Last week, Lisa and I celebrated our twenty-fifth wedding anniversary.  Like many couples who achieve this silver milestone, we took some time to reflect back on a quarter-century together: on the prayers, works, joys, and sufferings that we have experienced both as a married couple and as a family.  Recollecting our earliest days together, I kept thinking of the advice that the priest who administered our Pre-Cana instruction gave me: “If you want to be a good father, love your wife.”  

True as those words are, in two and a half decades of marriage, I have discovered that there is a prior truth: If you want to be a good husband, love God.  

The child who grows up watching his father express affection, devotion, protection, and attention toward his wife grows up with an array of gifts that are impossible to fully quantify.  As Pope Benedict XVI put it: “Would that our children might experience more the harmony and affection between their parents, rather than disagreements and discord, since the love between father and mother is a source of great security for children and its teaches them the beauty of a faithful and lasting love.”

Just as their father’s love for their mother creates a sense of security for children, so does a husband’s love for God create a sense of well-being and fulfillment for his wife.  For a Catholic husband to love God is to welcome the sacramental grace of marriage, and in a most personal way, to embrace that grace is to embrace his wife: emotionally, physically, and spiritually.  Moreover, while marriage is a great good, it is nourished and strengthened by the other sacraments, which also bring the couple together. 

It is my experience that when I go to Confession, I come back home feeling closer to Lisa.  When we attend Mass and receive Holy Communion, I feel more devoted to her.  After I spend an hour before the Blessed Sacrament, I sense a closer union with her. 

Why is that?  What do good acts—seemingly unrelated to Lisa—have to do with her?  The answer lies in the Catechism: “The matrimonial covenant, by which a man and a woman establish between themselves a partnership of the whole of life, is by its nature ordered toward the good of the spouses and the procreation and education of offspring; this covenant between baptized persons has been raised by Christ the Lord to the dignity of a sacrament.”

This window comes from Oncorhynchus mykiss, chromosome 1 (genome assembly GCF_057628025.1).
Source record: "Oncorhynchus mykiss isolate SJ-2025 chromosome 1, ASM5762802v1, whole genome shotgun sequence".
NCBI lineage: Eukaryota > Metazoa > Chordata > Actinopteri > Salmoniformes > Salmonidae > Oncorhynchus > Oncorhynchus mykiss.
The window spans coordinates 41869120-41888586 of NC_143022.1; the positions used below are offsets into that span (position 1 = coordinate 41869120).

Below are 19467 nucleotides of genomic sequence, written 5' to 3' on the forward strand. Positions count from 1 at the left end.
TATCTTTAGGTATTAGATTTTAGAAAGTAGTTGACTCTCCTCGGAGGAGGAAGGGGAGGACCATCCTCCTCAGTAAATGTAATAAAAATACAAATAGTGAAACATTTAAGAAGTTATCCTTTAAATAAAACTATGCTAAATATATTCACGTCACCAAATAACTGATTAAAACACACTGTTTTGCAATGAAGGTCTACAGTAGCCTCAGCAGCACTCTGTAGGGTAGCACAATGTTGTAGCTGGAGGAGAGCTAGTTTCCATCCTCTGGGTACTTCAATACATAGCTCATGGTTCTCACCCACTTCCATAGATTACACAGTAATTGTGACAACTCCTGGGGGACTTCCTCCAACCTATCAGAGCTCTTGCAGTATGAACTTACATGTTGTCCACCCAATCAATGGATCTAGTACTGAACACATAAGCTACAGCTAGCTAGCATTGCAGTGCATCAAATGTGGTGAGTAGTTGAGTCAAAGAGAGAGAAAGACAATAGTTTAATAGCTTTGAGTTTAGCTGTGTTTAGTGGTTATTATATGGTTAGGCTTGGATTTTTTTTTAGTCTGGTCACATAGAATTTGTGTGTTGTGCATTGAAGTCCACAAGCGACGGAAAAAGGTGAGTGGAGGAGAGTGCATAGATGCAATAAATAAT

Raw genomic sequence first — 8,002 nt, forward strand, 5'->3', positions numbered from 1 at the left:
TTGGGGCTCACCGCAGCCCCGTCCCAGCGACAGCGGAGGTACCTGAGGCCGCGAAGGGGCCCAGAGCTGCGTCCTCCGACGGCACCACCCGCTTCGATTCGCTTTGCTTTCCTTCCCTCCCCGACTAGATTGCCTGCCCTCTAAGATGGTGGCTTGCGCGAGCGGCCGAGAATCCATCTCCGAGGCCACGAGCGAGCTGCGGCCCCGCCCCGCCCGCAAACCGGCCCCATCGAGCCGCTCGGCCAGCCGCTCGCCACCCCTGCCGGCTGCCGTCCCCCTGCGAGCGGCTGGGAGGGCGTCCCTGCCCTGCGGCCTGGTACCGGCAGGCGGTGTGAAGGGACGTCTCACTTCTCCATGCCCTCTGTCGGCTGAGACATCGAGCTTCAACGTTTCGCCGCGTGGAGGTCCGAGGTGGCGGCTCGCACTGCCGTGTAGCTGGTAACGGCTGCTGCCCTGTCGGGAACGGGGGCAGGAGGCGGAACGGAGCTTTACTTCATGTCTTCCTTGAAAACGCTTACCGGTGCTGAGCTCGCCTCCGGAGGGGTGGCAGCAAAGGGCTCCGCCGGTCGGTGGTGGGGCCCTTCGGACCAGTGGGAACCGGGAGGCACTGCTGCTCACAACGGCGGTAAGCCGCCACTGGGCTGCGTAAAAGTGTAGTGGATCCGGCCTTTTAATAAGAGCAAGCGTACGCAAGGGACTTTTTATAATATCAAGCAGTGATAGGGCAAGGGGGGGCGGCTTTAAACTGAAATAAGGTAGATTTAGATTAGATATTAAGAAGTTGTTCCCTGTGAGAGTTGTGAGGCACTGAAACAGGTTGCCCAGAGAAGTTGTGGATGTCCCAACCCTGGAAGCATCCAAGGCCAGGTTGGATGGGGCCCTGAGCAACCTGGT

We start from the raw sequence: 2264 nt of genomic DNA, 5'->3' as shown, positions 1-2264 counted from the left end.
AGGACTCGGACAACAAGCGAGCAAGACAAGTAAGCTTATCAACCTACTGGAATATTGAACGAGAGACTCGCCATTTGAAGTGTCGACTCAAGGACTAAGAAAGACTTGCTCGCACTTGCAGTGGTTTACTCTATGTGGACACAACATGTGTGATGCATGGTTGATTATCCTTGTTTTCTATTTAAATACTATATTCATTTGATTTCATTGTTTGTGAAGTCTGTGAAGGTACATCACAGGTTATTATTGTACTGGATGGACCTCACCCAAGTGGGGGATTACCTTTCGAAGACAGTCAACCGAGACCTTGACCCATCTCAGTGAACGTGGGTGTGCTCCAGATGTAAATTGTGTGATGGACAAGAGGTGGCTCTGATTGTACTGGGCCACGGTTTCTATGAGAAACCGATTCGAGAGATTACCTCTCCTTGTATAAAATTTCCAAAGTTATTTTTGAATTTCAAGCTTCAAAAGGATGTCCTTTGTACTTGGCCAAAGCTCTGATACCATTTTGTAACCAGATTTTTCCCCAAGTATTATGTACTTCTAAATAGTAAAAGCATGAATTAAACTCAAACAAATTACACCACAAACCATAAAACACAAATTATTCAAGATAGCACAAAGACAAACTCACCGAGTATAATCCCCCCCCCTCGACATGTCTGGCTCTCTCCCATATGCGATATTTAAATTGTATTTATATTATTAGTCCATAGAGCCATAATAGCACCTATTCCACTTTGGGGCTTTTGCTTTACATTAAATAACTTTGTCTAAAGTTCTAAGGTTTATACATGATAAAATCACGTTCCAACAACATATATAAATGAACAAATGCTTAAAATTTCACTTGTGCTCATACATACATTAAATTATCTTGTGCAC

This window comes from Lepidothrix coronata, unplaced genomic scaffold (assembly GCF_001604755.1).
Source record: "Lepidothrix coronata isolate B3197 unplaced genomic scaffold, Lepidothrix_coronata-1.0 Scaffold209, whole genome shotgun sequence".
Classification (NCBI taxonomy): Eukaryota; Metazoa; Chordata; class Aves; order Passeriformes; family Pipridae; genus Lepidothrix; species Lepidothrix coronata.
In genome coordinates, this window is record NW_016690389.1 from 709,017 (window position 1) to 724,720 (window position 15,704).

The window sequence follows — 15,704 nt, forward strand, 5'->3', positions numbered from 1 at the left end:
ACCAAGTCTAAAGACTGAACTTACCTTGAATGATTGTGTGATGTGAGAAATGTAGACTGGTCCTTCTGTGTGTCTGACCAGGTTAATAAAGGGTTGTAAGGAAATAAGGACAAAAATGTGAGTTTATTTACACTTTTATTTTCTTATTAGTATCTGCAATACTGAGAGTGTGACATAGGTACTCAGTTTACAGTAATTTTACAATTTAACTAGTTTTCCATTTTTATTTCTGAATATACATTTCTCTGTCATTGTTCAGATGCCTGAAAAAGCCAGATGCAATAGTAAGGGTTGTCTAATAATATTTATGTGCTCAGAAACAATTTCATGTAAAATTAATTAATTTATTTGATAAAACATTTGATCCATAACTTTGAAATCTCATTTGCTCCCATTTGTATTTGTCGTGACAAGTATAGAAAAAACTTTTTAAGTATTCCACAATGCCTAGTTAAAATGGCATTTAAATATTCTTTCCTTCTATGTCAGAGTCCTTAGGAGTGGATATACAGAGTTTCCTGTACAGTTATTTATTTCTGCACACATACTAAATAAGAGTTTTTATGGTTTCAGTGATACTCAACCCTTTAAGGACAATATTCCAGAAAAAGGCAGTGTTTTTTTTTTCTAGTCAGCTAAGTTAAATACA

Holy Matrimony is “ordered toward the good of the spouses,” but not mere natural goods like heath, money, and shelter; it is ultimately ordered toward the ultimate good of eternal life.  A good husband desires eternal happiness for his wife; he desires that they enter Heaven together.

In his 20th Homily on Ephesians, St. John Chrysostom writes that husbands should address their wives with these words:

So I gave up these things, and went on till I fell in with the excellence of your soul, which I value above all gold. For a young damsel who is discreet and ingenuous, and whose heart is set on piety, is worth the whole world. For these reasons then, I courted you, and I love you…For the present life is nothing….For our time here is brief and fleeting. But if we shall be counted worthy by having pleased God to so exchange this life for that one, then shall we ever be both with Christ and with each other, with more abundant pleasure.

A good Christian husband seeks the good of his wife, and he fervently desires her happiness.  All of this begins with loving God, and can be increased by loving God more fervently.  Love is a gift of self, and he wants this gift to be good and holy.  A man who truly loves God—who seeks to love God more—is well on his way to being a better husband.  

And so, 25 years of marriage have confirmed for me that if you want to be a better father, love your wife; if you want to be a better husband, love God.